Over the years, Prescott, and Montezuma Street in particular, have experienced fires which destroyed buildings and created hardship for territorial Prescottonians. Perhaps the earliest of these was reported in the May 4, 1867 Arizona Miner.
At about 3:00 AM on May 2, a fire was discovered at the Pine Tree Saloon which sat on the south end of Whiskey Row where the present day Galloping Goose is. The fire spread north quickly, destroying or damaging a number of other businesses, including a bakery, a theater, and a mercantile.
The Pine Tree Saloon was operated by G.M. Holaday, an early Prescott resident who had operated several other saloons in town before settling at the Pine Tree. According to the Arizona Miner, “… In connection with the above saloon, there is a Bakery, where fresh bread, pies and cakes can always be had.” The bakery, run by Mr. Schroeder, was almost a casualty in the May 2 fire, but was saved from destruction.
The building next to the Pine Tree Saloon, The New Theatre, was reduced to ashes. It had been recently built specifically to serve as a theater by John Littig, owner of the Arizona Brewery on Gurley Street, and J. McGinley, owner of “McGinley’s Concert, and Dramatic Troupe.”
Just north of the theater was the former office of the Arizona Miner newspaper owned by Richard McCormick. It had been rented by Louis “Cheap John” Landsberger as a storefront for his mercantile business. Landsberger came to Prescott from La Paz in October 1866. Although the building was damaged, Landsberger’s goods were removed by a crowd of citizens and he suffered little loss.
According to the Arizona Miner, its former office “…was severely scorched”. Less than a year earlier, the newspaper had moved to the first brick building in Arizona on Granite Street, behind the Pine Tree Saloon. It was very close to the conflagration on May 2.
When the fire broke out, an alarm sounded and men rushed to the scene to fight the flames. There was no fire department at the time, and the newspaper noted a lack of buckets and ladders with which to fight the conflagration.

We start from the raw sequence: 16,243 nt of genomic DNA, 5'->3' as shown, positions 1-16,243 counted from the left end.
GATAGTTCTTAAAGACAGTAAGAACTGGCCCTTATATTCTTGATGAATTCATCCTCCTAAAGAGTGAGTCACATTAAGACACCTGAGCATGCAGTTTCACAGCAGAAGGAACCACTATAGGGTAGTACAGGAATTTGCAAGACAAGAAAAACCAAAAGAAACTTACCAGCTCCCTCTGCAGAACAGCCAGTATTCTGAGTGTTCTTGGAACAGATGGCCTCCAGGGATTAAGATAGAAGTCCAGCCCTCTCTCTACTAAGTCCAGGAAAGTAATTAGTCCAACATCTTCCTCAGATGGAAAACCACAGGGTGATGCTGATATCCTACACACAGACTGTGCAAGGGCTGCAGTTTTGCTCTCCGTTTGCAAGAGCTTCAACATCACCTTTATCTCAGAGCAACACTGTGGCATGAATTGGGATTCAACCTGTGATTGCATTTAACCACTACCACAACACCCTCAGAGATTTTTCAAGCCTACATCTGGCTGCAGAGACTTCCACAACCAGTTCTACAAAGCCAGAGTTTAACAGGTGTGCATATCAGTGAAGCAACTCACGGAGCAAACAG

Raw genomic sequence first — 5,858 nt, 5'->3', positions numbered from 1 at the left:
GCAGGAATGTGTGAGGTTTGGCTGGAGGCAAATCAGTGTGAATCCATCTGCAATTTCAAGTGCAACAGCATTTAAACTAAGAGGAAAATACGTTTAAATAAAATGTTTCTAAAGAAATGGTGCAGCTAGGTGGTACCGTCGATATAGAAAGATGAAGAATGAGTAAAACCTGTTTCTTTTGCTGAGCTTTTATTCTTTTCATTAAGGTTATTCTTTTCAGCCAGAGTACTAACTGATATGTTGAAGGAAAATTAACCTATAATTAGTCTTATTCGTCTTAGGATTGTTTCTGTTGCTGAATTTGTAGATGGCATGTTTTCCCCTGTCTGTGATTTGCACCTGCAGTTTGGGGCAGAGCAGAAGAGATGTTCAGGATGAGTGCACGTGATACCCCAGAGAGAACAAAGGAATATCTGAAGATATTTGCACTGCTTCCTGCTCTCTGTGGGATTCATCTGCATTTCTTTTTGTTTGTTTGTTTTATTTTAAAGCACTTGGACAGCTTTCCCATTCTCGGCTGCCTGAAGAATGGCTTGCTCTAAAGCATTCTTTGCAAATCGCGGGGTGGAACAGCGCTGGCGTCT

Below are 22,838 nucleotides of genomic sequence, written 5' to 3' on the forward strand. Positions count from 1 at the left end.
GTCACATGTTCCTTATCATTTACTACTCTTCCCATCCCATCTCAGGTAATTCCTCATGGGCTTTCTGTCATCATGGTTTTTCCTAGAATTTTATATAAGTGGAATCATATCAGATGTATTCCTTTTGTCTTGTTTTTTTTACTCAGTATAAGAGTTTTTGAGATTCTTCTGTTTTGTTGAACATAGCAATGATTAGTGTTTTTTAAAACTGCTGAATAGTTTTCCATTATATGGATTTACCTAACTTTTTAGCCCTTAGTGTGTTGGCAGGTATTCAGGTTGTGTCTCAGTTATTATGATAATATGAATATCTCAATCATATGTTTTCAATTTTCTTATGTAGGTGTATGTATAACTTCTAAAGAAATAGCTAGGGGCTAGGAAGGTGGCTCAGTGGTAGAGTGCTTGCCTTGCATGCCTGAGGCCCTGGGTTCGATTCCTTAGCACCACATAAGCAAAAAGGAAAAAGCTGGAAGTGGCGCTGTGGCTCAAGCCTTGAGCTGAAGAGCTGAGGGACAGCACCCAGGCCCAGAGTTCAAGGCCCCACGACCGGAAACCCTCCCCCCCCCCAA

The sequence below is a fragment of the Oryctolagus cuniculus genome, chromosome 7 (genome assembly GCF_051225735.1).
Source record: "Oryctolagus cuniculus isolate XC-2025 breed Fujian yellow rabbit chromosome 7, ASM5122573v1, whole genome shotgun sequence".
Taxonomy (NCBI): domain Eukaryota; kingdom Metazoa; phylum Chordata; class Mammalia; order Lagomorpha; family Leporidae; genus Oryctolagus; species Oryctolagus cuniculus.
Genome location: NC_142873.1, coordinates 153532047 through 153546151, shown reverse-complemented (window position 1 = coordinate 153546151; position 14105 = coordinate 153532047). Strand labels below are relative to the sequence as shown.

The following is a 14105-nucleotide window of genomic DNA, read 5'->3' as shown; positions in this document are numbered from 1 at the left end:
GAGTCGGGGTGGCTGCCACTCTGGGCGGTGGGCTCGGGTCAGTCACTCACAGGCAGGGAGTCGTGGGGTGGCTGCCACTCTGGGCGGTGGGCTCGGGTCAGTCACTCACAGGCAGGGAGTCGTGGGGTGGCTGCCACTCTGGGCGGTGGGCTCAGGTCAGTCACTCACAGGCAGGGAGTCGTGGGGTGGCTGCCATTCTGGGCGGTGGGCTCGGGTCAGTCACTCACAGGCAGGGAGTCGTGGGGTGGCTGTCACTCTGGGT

There is no record of who started the fire; it was believed to be someone who had a disagreement with Holaday. What is known is the amount of resulting loss. From the newspaper, we learn that Littig and McGinley’s losses were $3000, McCormick’s $2000, Holaday’s $1200 and Schroeder the Baker $200.
In today’s dollars, Littig and McGinley would have lost roughly $53,000, McCormick approximately $35,000, Holaday $21,000 and Schroeder $3,500. While fire insurance companies existed at the time, the newspaper does not mention that any of these men were insured. Their losses would just have been part of doing business.
A grateful Louis Landsberger was quoted in the May 4, 1867 Arizona Miner. “THANKS. – L. Landsberger, the Pioneer “CHEAP JOHN,” wishes to express his thanks to Messrs. Tyson, Wunderlich, Sykes, Fr. Henry, and a great many other gentlemen, for the timely assistance they rendered him in rescuing his goods on the Wednesday night fire. Those gentlemen displayed great action, and would make valuable members of a fire company.”
Next, we will see what became of this comment about a fire company.
Days Past” is a collaborative project of the Sharlot Hall Museum and the Prescott Corral of Westerners International (www.prescottcorral.org). This and other Days Past articles are also available at archives.sharlothallmuseum.org/articles/days-past-articles/1. The public is encouraged to submit proposed articles and inquiries to email@example.com. Please contact SHM Research Center reference desk at 928-445-3122 Ext. 2, or via email at firstname.lastname@example.org for information or assistance with photo requests.